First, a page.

ENGLISHMiscellaneous English Grammar


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1. Have = to possess/own

a) She has a beautiful big house.
b) I have had this car for ten years.

NOTE-I: In this meaning of HAVE we can form the negative and interrogative of sentences in two ways. We can use either DO as helping verb or use HAVE itself in forming such sentences; e.g.

Do you have an extra pencil?
= Have you an extra pencil?

NOTE-II: We don’t use HAVE in the continuous in this meaning; e.g.

INCORRECT: I am having a lot of friends here.
CORRECT: I have a lot of friends here.

INCORRECT: Anita is having a headache.
CORRECT: Anita has a headache.

2. HAVE = to receive someone, to accept, to allow something to happen 

a) I’m going to have you at the station.
b) I won’t have you wear my shirt. (= I refuse to allow you to wear my shirt)
c) Let me have Rs 5,000 back just now.

3. HAVE = to take food; to take a bath/a lesson etc., means HAVE = to perform the action mentioned 

a) We had a dance and afterwards we took a meal.
b) We are having a party in the evening.
c) We are having a nice holiday here.
d) I always have a walk after dinner.
e) Why don’t you have a rest?
f) May I have a look at your collection of coins?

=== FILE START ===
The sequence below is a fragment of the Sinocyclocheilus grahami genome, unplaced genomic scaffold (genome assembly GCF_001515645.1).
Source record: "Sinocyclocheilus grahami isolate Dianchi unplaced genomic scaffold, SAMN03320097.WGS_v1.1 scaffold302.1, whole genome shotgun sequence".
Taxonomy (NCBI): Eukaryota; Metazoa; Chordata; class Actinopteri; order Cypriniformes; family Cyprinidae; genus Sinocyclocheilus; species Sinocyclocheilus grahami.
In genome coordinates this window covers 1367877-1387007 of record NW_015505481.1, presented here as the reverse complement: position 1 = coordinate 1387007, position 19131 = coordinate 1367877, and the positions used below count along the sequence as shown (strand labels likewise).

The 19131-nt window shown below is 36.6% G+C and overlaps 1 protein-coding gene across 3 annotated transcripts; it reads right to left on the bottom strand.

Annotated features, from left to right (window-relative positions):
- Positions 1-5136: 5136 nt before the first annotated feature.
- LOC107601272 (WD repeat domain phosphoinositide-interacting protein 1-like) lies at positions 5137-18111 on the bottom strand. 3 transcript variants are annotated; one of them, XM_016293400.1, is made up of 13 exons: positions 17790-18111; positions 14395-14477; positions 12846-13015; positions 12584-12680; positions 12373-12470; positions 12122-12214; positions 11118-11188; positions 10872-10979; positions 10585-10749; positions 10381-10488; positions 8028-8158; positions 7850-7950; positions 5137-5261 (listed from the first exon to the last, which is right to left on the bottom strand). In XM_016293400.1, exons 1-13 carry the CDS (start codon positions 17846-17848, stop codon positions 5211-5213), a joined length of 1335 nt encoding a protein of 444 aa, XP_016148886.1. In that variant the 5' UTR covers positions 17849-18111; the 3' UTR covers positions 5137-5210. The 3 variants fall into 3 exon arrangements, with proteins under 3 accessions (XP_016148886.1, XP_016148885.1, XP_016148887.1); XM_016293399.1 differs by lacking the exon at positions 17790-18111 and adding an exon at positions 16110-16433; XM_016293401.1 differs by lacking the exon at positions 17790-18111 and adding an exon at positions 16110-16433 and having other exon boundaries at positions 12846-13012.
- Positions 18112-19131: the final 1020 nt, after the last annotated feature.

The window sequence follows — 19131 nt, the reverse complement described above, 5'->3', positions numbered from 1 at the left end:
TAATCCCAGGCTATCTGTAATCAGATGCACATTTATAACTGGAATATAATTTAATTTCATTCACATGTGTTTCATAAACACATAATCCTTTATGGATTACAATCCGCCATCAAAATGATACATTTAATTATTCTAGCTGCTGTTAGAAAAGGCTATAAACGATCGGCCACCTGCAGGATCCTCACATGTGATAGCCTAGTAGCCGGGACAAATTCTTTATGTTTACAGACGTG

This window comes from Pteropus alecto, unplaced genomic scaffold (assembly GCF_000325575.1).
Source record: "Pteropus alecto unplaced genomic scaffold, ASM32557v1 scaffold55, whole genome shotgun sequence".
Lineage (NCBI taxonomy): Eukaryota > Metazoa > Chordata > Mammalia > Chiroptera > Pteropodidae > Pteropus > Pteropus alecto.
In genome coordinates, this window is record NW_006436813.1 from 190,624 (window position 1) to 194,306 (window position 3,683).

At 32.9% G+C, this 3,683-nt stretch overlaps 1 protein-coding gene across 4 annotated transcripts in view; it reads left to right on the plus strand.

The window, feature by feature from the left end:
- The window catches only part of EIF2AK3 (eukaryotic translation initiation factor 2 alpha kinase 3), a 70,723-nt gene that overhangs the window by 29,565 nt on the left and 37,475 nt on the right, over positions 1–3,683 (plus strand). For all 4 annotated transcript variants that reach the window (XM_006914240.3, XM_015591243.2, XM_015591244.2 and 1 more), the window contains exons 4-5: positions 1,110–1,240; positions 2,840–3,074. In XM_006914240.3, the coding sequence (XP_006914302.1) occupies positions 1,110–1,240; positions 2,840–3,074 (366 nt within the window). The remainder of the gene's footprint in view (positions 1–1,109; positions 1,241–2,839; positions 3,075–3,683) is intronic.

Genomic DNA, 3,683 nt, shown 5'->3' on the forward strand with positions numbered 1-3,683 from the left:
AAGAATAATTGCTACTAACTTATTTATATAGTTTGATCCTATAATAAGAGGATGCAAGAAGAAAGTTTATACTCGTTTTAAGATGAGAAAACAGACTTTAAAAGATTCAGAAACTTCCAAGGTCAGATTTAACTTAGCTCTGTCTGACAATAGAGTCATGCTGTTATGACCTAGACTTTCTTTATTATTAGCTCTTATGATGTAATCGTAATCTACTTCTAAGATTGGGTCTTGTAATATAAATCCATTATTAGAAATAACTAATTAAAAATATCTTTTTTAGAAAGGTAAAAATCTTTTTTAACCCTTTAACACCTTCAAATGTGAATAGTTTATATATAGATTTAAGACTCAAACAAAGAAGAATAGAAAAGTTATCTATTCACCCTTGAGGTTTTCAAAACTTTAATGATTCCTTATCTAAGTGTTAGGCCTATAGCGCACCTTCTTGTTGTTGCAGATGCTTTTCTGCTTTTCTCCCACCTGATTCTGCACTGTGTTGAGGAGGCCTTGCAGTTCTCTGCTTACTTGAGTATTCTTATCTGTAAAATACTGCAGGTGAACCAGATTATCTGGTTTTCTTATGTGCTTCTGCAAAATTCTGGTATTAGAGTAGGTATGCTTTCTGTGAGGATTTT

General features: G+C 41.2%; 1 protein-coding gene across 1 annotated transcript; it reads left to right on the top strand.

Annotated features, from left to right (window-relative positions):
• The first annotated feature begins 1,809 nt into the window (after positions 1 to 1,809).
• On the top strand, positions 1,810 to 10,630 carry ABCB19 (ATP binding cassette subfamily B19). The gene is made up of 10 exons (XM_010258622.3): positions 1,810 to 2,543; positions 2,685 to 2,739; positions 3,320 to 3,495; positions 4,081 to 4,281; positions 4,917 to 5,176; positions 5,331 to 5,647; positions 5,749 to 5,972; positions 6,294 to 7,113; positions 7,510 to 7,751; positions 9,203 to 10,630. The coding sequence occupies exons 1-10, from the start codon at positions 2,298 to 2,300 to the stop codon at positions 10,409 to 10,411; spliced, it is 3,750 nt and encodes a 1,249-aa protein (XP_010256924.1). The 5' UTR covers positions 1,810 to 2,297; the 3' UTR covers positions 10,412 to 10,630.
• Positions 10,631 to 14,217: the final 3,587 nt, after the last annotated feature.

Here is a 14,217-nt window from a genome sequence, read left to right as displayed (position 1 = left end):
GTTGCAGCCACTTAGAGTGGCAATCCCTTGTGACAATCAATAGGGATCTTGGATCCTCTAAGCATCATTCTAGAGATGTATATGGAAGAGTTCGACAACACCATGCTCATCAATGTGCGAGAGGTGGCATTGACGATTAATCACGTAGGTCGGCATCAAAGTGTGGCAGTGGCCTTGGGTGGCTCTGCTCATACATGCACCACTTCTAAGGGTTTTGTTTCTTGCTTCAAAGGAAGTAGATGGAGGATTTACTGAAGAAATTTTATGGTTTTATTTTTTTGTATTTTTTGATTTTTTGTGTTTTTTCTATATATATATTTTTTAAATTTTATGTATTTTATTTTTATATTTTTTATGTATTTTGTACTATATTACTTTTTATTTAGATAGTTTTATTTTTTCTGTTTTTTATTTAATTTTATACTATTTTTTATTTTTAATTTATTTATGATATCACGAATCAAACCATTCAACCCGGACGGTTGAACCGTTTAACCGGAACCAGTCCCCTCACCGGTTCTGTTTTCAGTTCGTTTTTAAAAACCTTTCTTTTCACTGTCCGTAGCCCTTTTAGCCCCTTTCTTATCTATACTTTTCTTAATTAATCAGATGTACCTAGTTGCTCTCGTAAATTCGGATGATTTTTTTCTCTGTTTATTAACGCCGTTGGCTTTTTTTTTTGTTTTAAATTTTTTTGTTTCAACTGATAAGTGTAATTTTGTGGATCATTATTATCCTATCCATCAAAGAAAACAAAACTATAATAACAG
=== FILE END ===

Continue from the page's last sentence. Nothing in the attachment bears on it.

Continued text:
4. HAVE = to cause something to happen or someone to do something; e.g. 

a) I’m having my room washed at the moment.
b) My wife had me help her stop the crying baby.
c) The movie soon had all of us crying.
d) Sumit will have it working in no time.
e) Have your trousers altered. 

5. HAVE = to experience something

a) We’re having a wonderful time here in Manali.
b) I didn’t have any difficulty locating the office.
c) He hasn’t been having much luck recently.

6. HAVE = to deliver a baby

a) Pooja had her baby in hospital.
b) My wife isn’t planning to have children in near future.

NOTE-I: be having a baby, twins, etc. means to be pregnant; e.g.

I hear she is having a baby.

NOTE-II: HAVE when used as in point B to F above can also be used in the continuous tenses. For these meanings, in the Simple Present Tense and the Simple Past Tense we make negative and interrogative of HAVE with DO/DID; e.g.

a) We are having a good time here.
b) We are having eight people at the meeting.
c) My brother can’t meet you immediately, he is having a bath.
d) I am having a wonderful holiday.

INCORRECT: Has she a difficulty solving this sum.
CORRECT. Does she have a difficulty solving this sum.

INCORRECT: How many classes have you a week?
CORRECT: How many classes do you have a week?

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Maha Gupta

Maha Gupta

Founder of www.examscomp.com and guiding aspirants on SSC exam affairs since 2010 when objective pattern of exams was introduced first in SSC. Also the author of the following books:

1. Maha English Grammar (for Competitive Exams)
2. Maha English Practice Sets (for Competitive Exams)

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